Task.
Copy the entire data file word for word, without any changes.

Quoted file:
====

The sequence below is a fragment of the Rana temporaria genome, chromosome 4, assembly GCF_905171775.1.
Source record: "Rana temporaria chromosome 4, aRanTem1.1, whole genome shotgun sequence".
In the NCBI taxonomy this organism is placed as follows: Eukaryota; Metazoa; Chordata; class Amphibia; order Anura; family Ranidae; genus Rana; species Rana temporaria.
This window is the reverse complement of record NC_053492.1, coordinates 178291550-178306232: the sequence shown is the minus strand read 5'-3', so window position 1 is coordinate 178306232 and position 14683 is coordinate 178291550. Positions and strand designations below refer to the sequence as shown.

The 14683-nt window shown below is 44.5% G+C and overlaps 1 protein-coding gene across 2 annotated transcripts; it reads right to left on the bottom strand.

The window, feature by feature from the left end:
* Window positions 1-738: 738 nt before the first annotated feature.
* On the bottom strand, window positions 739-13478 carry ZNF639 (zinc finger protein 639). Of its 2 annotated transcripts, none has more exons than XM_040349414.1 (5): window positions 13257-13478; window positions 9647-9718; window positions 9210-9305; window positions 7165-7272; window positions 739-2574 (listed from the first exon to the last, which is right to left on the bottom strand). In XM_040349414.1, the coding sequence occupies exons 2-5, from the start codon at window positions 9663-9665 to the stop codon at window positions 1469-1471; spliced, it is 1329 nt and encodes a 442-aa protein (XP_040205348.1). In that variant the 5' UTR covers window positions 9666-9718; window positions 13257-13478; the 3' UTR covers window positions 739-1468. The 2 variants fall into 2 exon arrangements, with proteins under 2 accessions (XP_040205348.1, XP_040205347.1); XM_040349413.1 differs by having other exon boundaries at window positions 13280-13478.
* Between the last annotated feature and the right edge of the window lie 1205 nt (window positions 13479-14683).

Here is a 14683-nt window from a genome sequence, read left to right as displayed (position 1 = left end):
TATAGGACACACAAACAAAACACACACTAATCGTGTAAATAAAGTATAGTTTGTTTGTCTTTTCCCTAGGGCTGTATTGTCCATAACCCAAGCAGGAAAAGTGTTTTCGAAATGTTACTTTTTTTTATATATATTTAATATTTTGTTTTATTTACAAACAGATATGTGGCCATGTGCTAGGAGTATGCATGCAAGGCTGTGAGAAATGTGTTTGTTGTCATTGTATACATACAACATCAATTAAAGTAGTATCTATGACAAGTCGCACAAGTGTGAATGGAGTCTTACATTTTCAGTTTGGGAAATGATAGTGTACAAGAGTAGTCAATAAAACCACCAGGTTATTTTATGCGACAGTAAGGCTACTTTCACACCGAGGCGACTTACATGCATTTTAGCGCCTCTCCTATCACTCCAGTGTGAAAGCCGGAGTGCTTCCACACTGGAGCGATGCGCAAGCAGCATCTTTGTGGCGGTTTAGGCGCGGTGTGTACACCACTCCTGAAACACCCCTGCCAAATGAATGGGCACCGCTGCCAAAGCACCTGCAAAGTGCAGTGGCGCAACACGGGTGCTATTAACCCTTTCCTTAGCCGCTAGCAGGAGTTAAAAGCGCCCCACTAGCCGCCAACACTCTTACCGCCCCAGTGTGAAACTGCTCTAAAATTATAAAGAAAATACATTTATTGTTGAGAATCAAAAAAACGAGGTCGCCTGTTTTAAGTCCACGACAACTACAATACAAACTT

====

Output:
The sequence below is a fragment of the Rana temporaria genome, chromosome 4, assembly GCF_905171775.1.
Source record: "Rana temporaria chromosome 4, aRanTem1.1, whole genome shotgun sequence".
In the NCBI taxonomy this organism is placed as follows: Eukaryota; Metazoa; Chordata; class Amphibia; order Anura; family Ranidae; genus Rana; species Rana temporaria.
This window is the reverse complement of record NC_053492.1, coordinates 178291550-178306232: the sequence shown is the minus strand read 5'-3', so window position 1 is coordinate 178306232 and position 14683 is coordinate 178291550. Positions and strand designations below refer to the sequence as shown.

The 14683-nt window shown below is 44.5% G+C and overlaps 1 protein-coding gene across 2 annotated transcripts; it reads right to left on the bottom strand.

The window, feature by feature from the left end:
* Window positions 1-738: 738 nt before the first annotated feature.
* On the bottom strand, window positions 739-13478 carry ZNF639 (zinc finger protein 639). Of its 2 annotated transcripts, none has more exons than XM_040349414.1 (5): window positions 13257-13478; window positions 9647-9718; window positions 9210-9305; window positions 7165-7272; window positions 739-2574 (listed from the first exon to the last, which is right to left on the bottom strand). In XM_040349414.1, the coding sequence occupies exons 2-5, from the start codon at window positions 9663-9665 to the stop codon at window positions 1469-1471; spliced, it is 1329 nt and encodes a 442-aa protein (XP_040205348.1). In that variant the 5' UTR covers window positions 9666-9718; window positions 13257-13478; the 3' UTR covers window positions 739-1468. The 2 variants fall into 2 exon arrangements, with proteins under 2 accessions (XP_040205348.1, XP_040205347.1); XM_040349413.1 differs by having other exon boundaries at window positions 13280-13478.
* Between the last annotated feature and the right edge of the window lie 1205 nt (window positions 13479-14683).

Here is a 14683-nt window from a genome sequence, read left to right as displayed (position 1 = left end):
TATAGGACACACAAACAAAACACACACTAATCGTGTAAATAAAGTATAGTTTGTTTGTCTTTTCCCTAGGGCTGTATTGTCCATAACCCAAGCAGGAAAAGTGTTTTCGAAATGTTACTTTTTTTTATATATATTTAATATTTTGTTTTATTTACAAACAGATATGTGGCCATGTGCTAGGAGTATGCATGCAAGGCTGTGAGAAATGTGTTTGTTGTCATTGTATACATACAACATCAATTAAAGTAGTATCTATGACAAGTCGCACAAGTGTGAATGGAGTCTTACATTTTCAGTTTGGGAAATGATAGTGTACAAGAGTAGTCAATAAAACCACCAGGTTATTTTATGCGACAGTAAGGCTACTTTCACACCGAGGCGACTTACATGCATTTTAGCGCCTCTCCTATCACTCCAGTGTGAAAGCCGGAGTGCTTCCACACTGGAGCGATGCGCAAGCAGCATCTTTGTGGCGGTTTAGGCGCGGTGTGTACACCACTCCTGAAACACCCCTGCCAAATGAATGGGCACCGCTGCCAAAGCACCTGCAAAGTGCAGTGGCGCAACACGGGTGCTATTAACCCTTTCCTTAGCCGCTAGCAGGAGTTAAAAGCGCCCCACTAGCCGCCAACACTCTTACCGCCCCAGTGTGAAACTGCTCTAAAATTATAAAGAAAATACATTTATTGTTGAGAATCAAAAAAACGAGGTCGCCTGTTTTAAGTCCACGACAACTACAATACAAACTT